Skeletal muscle relaxants Prof. Hanan Hagar. Skeletal muscle relaxants Are drugs used to induce muscle relaxation Classification Peripherally acting.
Copyright © 2013, 2010 by Saunders, an imprint of Elsevier Inc. Chapter 15 Cholinesterase Inhibitors and Their Use in Myasthenia Gravis.
Skeletal muscle relaxants Prof. Hanan Hagar. Learning objectives By the end of this lecture, students should be able to: - Identify classification of.
Skeletal muscle relaxants Classification Peripherally acting (Neuromuscular blockers). Centrally acting skeletal muscle relaxants e.g. Baclofen - Diazepam.
1 Copyright © The McGraw-Hill Companies, Inc. Permission required for reproduction or display. CHAPTER 9 Skeletal Muscle Relaxants.
NEUROMUSCULAR JUNCTION BLOCKERS BY :DR ISRAA OMAR.
NEUROMUSCULAR BLOCKERS and CENTRAL MUSCLE RELAXANTS DR.ABDUL LATIF MAHESAR PHARMACOLOGY Dr.Alia Al-Shanawani December 17,2011 References: Basic and clinical.
Mosby items and derived items © 2008, 2002 by Mosby, Inc., an affiliate of Elsevier Inc. Chapter 18 Skeletal Muscle Relaxants (Neuromuscular Blocking Agents)
Autonomic Nervous System 6-Anticholinergic Drugs أ0م0د.وحدة بشير اليوزبكي.
The Neuromuscular Junction. The Neuromuscular Junction: a Specialized form of synaptic transmission: communication between neurons and muscle.
Skeletal Muscle Relaxants Dept. of Pharmacology Faculty of Medicine & Health Sciences AIMST.
Neuromuscular Blocking Agents Dr. Ahmed Haki Ismael.
Pharmacology DOR 101 Abdelkader Ashour, Ph.D. 5 th Lecture.
Skeletal Muscle Relaxants Dr Naser Ashraf. Types of skeletal muscle relaxants: 2 groups Neuromuscular blockers Relax normal muscles (surgery and assistance.
1 Cholinergic Receptors Antagonists Section 2, lecture 3.
11/22/20151 SKELETAL MUSCLE RELAXANTS. 211/22/2015 Classification on basis of site of action and mechanism of action A)PERIPHERALLY ACTING Neuromuscular.
Pharmacology-1 PHL 211 Twelfth Lecture By Abdelkader Ashour, Ph.D. Phone:
1 Copyright © 2010, Elsevier Inc. All rights Reserved Fig 2.1 Chapter 2.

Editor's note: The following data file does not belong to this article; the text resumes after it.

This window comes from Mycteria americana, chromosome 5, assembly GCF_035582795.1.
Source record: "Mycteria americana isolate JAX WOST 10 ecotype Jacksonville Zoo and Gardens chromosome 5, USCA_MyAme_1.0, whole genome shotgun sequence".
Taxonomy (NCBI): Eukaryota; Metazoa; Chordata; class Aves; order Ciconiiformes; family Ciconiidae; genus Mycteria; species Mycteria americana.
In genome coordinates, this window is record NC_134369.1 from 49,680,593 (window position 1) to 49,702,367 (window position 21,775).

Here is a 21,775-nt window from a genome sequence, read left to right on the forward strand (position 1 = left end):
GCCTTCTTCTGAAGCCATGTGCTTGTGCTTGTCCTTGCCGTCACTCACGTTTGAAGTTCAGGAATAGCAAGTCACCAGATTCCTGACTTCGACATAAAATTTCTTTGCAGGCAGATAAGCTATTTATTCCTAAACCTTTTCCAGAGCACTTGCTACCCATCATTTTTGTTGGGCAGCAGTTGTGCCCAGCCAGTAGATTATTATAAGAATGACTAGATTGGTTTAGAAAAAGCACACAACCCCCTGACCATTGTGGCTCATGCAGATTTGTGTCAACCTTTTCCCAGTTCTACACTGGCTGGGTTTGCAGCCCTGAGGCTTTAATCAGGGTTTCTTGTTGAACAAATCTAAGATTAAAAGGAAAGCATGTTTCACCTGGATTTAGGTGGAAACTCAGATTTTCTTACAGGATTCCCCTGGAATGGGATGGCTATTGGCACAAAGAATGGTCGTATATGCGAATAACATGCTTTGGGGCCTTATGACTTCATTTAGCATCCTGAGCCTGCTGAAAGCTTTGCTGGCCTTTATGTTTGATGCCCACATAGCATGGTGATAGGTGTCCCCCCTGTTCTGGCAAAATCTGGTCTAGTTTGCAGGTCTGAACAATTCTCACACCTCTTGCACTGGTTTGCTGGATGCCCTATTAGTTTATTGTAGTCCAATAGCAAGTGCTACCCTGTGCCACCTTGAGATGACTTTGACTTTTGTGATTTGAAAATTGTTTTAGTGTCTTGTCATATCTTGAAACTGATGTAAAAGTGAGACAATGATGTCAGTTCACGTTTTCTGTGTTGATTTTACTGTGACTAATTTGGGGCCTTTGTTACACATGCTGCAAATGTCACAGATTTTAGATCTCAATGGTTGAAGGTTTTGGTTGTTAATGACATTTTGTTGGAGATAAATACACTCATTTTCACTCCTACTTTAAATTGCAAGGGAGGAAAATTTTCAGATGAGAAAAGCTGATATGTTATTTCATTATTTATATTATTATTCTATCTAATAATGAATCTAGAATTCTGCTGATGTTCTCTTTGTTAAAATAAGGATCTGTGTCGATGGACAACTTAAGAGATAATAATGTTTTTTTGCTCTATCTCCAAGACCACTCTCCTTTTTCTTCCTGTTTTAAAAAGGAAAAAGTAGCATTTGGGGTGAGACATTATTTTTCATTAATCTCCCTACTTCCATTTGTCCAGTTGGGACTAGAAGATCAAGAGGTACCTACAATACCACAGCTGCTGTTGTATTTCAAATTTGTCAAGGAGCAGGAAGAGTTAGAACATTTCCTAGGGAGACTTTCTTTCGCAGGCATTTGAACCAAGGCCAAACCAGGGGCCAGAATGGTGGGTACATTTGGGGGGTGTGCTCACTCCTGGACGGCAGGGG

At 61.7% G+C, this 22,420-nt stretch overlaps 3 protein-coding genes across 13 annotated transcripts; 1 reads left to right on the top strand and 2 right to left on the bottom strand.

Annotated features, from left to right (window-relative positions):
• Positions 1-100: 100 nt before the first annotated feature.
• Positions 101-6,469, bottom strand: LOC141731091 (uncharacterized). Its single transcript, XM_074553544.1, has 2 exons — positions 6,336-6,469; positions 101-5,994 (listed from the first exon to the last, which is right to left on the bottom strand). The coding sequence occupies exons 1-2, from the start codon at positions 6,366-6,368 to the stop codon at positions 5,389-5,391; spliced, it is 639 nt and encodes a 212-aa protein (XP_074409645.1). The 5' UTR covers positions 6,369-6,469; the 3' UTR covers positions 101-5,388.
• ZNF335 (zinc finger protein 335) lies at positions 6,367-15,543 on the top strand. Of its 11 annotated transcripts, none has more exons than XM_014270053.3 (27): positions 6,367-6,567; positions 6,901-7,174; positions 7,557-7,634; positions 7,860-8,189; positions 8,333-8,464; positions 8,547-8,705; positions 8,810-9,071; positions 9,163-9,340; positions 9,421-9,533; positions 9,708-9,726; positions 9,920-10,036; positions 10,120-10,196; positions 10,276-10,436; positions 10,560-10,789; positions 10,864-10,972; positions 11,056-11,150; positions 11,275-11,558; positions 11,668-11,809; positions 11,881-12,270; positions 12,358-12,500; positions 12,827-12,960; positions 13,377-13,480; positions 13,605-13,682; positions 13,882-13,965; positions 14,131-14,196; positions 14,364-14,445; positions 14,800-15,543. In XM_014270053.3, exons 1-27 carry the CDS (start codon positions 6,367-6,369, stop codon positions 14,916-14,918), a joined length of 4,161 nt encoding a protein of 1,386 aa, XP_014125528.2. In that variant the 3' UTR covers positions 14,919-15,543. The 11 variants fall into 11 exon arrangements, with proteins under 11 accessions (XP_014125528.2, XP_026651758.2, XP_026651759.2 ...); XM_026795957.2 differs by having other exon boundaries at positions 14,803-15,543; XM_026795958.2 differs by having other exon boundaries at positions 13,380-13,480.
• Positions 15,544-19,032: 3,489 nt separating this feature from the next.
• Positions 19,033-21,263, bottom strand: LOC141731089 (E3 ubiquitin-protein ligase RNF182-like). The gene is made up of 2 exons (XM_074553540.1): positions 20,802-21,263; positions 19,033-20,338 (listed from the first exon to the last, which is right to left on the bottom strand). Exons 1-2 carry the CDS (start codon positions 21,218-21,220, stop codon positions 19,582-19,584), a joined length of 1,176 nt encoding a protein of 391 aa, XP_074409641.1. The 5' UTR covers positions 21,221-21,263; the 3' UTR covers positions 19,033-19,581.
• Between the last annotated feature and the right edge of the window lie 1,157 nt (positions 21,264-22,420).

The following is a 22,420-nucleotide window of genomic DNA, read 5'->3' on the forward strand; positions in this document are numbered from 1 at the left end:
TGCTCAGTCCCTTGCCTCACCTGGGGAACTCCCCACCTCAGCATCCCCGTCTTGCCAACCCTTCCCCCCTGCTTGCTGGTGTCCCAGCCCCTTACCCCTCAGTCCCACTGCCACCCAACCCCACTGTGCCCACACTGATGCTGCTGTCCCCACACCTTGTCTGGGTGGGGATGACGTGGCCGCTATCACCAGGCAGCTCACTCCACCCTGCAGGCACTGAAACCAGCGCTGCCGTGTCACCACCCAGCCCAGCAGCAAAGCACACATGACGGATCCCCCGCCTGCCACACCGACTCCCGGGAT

Michael H. Ossipov, Ph.D. Department of Pharmacology Neuromuscular Blocking Drugs.
Neuromuscular Blockers Bernie Miller, MD Medical Student Lecture Series.
8/19/20151 SKELETAL MUSCLE RELAXANTS Dr. Abdul Latif Mahesar King Saud University.
Skeletal Muscle Relaxants Dr. Alia Shatanawi
Dr: Samah Gaafar Al-shaygi بسم الله الرحمن الرحيم.
1 Copyright © 2010, Elsevier Inc. All rights Reserved Fig 3.1 Chapter 3.
1 Chapter 40 - Physiology and Pathophysiology of Diuretic Action Copyright © 2013 Elsevier Inc. All rights reserved.
Pharmacology-1 PHL 313 Parasympathetic Nervous System Fifth Lecture By Abdelkader Ashour, Ph.D. Phone:
Antinicotinics 1. Classification of Antinicotinics Antinicotinics Neuromuscular Junction blockers (NMJ) Ganglionic blockers 2.
Muscle Relaxants are classified as: I)Peripherally acting A.Neuromuscular blocking agents :- 1) Depolarizing muscle relaxants. 2) Non-depolarizing muscle.
ANTICHOLINESTERASES Acetylcholinesterase is an enzyme that specifically cleaves acetylcholine to acetate and choline. It is located both pre-and post-synaptically.
Cholinergic antagonists. Anti- muscarinic agents sites of action 1. Secretions by salivary, bronchial and sweat glands. 2. The eye and cardiac responses.
Chapter 13 Drugs Affecting Muscle Function Copyright © 2011 Delmar, Cengage Learning.
© 2004 by Thomson Delmar Learning, a part of the Thomson Corporation. Fundamentals of Pharmacology for Veterinary Technicians Chapter 13 Drugs Affecting.
Skeletal Muscle Relaxants By S. Bohlooli, PhD. Drugs affecting skeletal muscle function Neuromuscular blockers Used during surgical procedures and ICU.
Copyright © 2013, 2010 by Saunders, an imprint of Elsevier Inc. Chapter 34 Sedative-Hypnotic Drugs.
Cholinergic agonists & Cholinergic antagonists Adrenergic agonists & Adrenergic antagonists.
SHANNON KEHR PHYSIOLOGY APRIL 1, 2014 Muscle Relaxers.
Copyright © 2013, 2010 by Saunders, an imprint of Elsevier Inc. Chapter 26 Local Anesthetics.
Copyright © 2013, 2010 by Saunders, an imprint of Elsevier Inc. Chapter 18 Adrenergic Antagonists.
Parasympathlytic (Cholinergic antagonists) (Anticholinergic ) (Cholinergic Blockers) (Cholinergic Blockers)
Drugs affecting neuromuscular transmission Professor Ian Hughes, 9.83; motor nerve - skeletal (striated) muscle ONLY single long.
Mosby items and derived items © 2007, 2005, 2002 by Mosby, Inc., an affiliate of Elsevier Inc. CHAPTER 11 General and Local Anesthetics.
Copyright © 2013, 2010 by Saunders, an imprint of Elsevier Inc. Chapter 19 Indirect-Acting Antiadrenergic Agents.
Copyright © 2013, 2010 by Saunders, an imprint of Elsevier Inc. Chapter 14 Muscarinic Agonists and Antagonists.
INDIRECT CHOLINOMIMETICS Prof. Hanan Hagar Pharmacology Department.
Addition 1’s to
Pharmacologic Adjuncts to Airway Management and Ventilation EMS 352 DR AQEELA BANO.
Agents Used to Treat Musculoskeletal Health Alterations.
What students should know: Classification of indirect acting cholinomimetics Mechanism of action, kinetics, dynamics and uses of anticholinesterases.